Right, so you’re applying for a new job? A crucial element to being successful in employment is a great CV, which is not as scary as it sounds, even if you don’t have 10 years of experience in the field, there is plenty to write about and plenty not to… There are loads of templates online which show you how to write a winning CV, but this post will tell you the key things you shouldn’t do in your CV.
First and foremost, don’t lie. Of course, accentuate your abilities and show prospective employers that you’re right for the job by outlining past experience, but don’t tell them you’re at intermediate level in French, because really, what’s the point? If that’s the one thing that tips it over the edge and gets you the job, what are you going to do when you get to the office and they expect you to translate? Emphasise your skills, just don’t lie.
Don’t include your irrelevant hobbies. If you were captain of the hockey team in year 11 and you’re now in the second year of your degree and you haven’t picked up a hockey stick since you were 16, don’t talk about it. Similarly, if you’re going into an accountancy internship, do they really care that you enjoy cooking? If it’s old, irrelevant or both, it’s not going in. Stick to the activities you’ve done in recent years, are you social secretary of Maths Soc? Include that in your CV, not your culinary expertise.
There’s no need to write pages and pages, you need to be short and snappy to get the employers attention, keep your CV to no longer than two A4 pages. Don’t try and cheat this by making margins and font tiny to cram as much in as possible. If you’re really into volunteering or you have lots of work experience, cut out anything that is older that 2 or 3 years and focus on jobs you were most recently involved with. If you’re insistent that everything you’ve done, ever, is relevant then create a LinkedIn page and list it all there and copy a link to your profile at the top of your CV, that way an employer can look further if they feel they need to.
Keep to the same format the whole way through, that means same font, same size and same style. If you’re decided on Arial, stick to it. Size wise, keep it so size 11 or 12, don’t make it tiny if you have loads to say, but don’t make it massive if you’re struggling for things to write. It’s ok to have your name bigger at the top but generally the size should be the same throughout. Similarly, don’t change your voice, it’s best not to write in first or third person in a CV, the person reading it knows it’s about you. So, instead of writing “I am a first year English student at the University of Oxford”, swap that to “A first year English student at the University of Oxford” and write in that format throughout.
It’s time to change that year 8 email address. If you were anyone in your early years of secondary school you probably have an email like email@example.com or firstname.lastname@example.org. You should already know that this is unprofessional and is not going to help you get that job or internship, ditch it and get a new, normal, email address. Something like email@example.com, add a hyphen or the year you were born at the end if your name is already taken. If you’ve got a few spare pounds, buy your own domain and get firstname.lastname@example.org not strictly necessary but, makes a good impression and can be done online quickly and easily. Don’t make it difficult to remember by replacing I’s for 1’s or E’s for 3’s, keep it simple, keep it professional.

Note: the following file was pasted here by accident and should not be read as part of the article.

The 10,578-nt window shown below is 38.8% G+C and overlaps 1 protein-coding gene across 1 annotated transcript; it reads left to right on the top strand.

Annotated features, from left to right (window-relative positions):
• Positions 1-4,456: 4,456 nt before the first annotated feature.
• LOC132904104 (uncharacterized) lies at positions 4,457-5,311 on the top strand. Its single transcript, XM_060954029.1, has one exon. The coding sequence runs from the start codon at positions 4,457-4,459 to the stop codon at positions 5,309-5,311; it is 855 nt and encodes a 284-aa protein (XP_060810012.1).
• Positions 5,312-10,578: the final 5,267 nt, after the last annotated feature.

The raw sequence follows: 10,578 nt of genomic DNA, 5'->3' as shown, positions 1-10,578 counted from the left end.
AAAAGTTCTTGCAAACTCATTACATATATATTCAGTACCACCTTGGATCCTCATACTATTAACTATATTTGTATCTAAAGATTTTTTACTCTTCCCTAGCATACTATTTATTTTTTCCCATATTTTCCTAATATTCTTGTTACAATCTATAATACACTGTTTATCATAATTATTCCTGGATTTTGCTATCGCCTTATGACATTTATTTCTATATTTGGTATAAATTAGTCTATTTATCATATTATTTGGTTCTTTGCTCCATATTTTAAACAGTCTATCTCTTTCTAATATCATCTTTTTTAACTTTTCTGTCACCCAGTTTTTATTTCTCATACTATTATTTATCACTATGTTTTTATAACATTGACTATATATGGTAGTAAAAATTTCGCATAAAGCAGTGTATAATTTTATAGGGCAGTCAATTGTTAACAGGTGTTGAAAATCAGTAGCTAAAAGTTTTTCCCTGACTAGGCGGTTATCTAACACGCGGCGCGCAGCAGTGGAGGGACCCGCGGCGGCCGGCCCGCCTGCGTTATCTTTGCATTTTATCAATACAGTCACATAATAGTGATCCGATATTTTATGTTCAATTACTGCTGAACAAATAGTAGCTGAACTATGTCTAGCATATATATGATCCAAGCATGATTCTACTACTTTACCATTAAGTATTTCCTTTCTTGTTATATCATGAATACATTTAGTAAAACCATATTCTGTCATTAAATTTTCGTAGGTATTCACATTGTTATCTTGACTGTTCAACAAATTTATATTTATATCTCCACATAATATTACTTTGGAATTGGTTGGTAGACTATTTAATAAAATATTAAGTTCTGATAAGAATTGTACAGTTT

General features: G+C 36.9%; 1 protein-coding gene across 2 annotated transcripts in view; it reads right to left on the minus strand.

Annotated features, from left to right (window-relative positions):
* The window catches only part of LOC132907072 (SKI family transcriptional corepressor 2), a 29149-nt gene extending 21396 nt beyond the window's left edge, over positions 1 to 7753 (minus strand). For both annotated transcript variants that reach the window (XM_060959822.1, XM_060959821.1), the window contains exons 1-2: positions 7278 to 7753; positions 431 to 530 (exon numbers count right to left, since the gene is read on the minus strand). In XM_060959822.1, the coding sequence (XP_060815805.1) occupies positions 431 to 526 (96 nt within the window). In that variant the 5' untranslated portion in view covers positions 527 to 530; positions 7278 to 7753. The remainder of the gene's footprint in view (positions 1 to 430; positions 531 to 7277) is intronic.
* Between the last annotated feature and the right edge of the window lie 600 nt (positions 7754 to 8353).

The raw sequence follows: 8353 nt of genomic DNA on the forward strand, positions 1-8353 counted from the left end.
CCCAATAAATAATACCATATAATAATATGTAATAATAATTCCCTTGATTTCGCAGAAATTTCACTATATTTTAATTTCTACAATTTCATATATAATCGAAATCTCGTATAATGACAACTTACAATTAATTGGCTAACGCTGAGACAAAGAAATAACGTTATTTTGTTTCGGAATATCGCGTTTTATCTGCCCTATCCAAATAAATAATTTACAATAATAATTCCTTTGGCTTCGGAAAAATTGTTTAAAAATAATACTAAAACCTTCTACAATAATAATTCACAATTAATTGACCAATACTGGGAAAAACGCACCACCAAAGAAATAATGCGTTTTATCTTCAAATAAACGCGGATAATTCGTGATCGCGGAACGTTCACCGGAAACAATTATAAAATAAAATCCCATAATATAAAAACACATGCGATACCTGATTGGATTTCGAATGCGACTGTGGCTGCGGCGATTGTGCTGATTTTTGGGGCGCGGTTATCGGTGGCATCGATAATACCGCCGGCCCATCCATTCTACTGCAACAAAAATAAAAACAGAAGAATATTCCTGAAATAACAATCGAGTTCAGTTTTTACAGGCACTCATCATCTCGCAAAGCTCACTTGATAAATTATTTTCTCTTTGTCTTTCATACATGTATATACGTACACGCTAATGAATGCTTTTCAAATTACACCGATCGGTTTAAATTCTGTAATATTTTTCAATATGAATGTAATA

Don’t go heavy on the buzzwords, I’m sure you are a self-motivated go-getter who has a strong work ethic, but so is everybody else. These phrases are simply empty adjectives, they have no real meaning anymore because they’re just so common. It goes without saying that you need to back up phrases like this with factual evidence rather than slinging them in your opening paragraph because they sound good. Some key words that you could include instead: innovative, adaptable, reliable, confident and accurate.
Unless you fancy yourself as Britain’s next top model it’s not necessary to include a photo on your CV, you just don’t need one. What is an employer going to do with this information? Ok you have a nice haircut, but that’s not relevant to the job you’re applying for. Don’t waste precious space that could be used to show how amazing and perfect for the job you are by including your university ID photo on your CV.
Now that you have all this advice, check it against your current CV or, use it to help you write a new and up-to-date version and go and score that dream job, internship or volunteering place. Click here, in case you need professional help to apply for your dream job!
Post by Olivia Greaves
Olivia is a Politics student at the University of Southampton. Follow her on twitter @oiiviagreaves (https://twitter.com/oIiviagreaves)